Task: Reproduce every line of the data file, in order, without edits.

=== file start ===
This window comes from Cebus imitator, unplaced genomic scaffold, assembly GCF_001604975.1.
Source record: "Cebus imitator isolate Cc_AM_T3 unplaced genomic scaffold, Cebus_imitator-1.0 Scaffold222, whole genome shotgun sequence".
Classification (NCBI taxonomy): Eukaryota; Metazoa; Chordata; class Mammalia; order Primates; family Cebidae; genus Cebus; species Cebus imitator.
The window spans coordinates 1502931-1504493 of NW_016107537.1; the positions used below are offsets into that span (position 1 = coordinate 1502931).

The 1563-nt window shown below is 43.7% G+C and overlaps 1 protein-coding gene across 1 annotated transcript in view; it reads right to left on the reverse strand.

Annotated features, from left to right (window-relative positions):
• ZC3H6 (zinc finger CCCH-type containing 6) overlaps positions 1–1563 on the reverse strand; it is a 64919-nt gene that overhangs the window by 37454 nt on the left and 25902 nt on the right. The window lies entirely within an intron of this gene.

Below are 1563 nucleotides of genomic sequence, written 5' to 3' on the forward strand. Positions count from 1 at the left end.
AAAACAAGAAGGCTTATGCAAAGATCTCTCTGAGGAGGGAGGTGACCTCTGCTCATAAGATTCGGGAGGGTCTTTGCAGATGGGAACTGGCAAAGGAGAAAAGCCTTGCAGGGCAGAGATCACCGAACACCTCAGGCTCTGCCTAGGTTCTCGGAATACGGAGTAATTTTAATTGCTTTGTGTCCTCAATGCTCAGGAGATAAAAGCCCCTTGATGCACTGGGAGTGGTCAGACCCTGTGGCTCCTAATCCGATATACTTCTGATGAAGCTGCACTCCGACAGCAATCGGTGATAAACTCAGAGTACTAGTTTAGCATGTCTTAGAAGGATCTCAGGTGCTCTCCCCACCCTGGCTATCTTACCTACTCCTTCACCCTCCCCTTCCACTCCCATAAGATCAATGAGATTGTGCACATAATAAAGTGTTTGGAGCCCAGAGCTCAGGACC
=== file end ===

This window comes from Cebus imitator, unplaced genomic scaffold, assembly GCF_001604975.1.
Source record: "Cebus imitator isolate Cc_AM_T3 unplaced genomic scaffold, Cebus_imitator-1.0 Scaffold222, whole genome shotgun sequence".
Classification (NCBI taxonomy): Eukaryota; Metazoa; Chordata; class Mammalia; order Primates; family Cebidae; genus Cebus; species Cebus imitator.
The window spans coordinates 1502931-1504493 of NW_016107537.1; the positions used below are offsets into that span (position 1 = coordinate 1502931).

The 1563-nt window shown below is 43.7% G+C and overlaps 1 protein-coding gene across 1 annotated transcript in view; it reads right to left on the reverse strand.

Annotated features, from left to right (window-relative positions):
• ZC3H6 (zinc finger CCCH-type containing 6) overlaps positions 1–1563 on the reverse strand; it is a 64919-nt gene that overhangs the window by 37454 nt on the left and 25902 nt on the right. The window lies entirely within an intron of this gene.

Below are 1563 nucleotides of genomic sequence, written 5' to 3' on the forward strand. Positions count from 1 at the left end.
AAAACAAGAAGGCTTATGCAAAGATCTCTCTGAGGAGGGAGGTGACCTCTGCTCATAAGATTCGGGAGGGTCTTTGCAGATGGGAACTGGCAAAGGAGAAAAGCCTTGCAGGGCAGAGATCACCGAACACCTCAGGCTCTGCCTAGGTTCTCGGAATACGGAGTAATTTTAATTGCTTTGTGTCCTCAATGCTCAGGAGATAAAAGCCCCTTGATGCACTGGGAGTGGTCAGACCCTGTGGCTCCTAATCCGATATACTTCTGATGAAGCTGCACTCCGACAGCAATCGGTGATAAACTCAGAGTACTAGTTTAGCATGTCTTAGAAGGATCTCAGGTGCTCTCCCCACCCTGGCTATCTTACCTACTCCTTCACCCTCCCCTTCCACTCCCATAAGATCAATGAGATTGTGCACATAATAAAGTGTTTGGAGCCCAGAGCTCAGGACC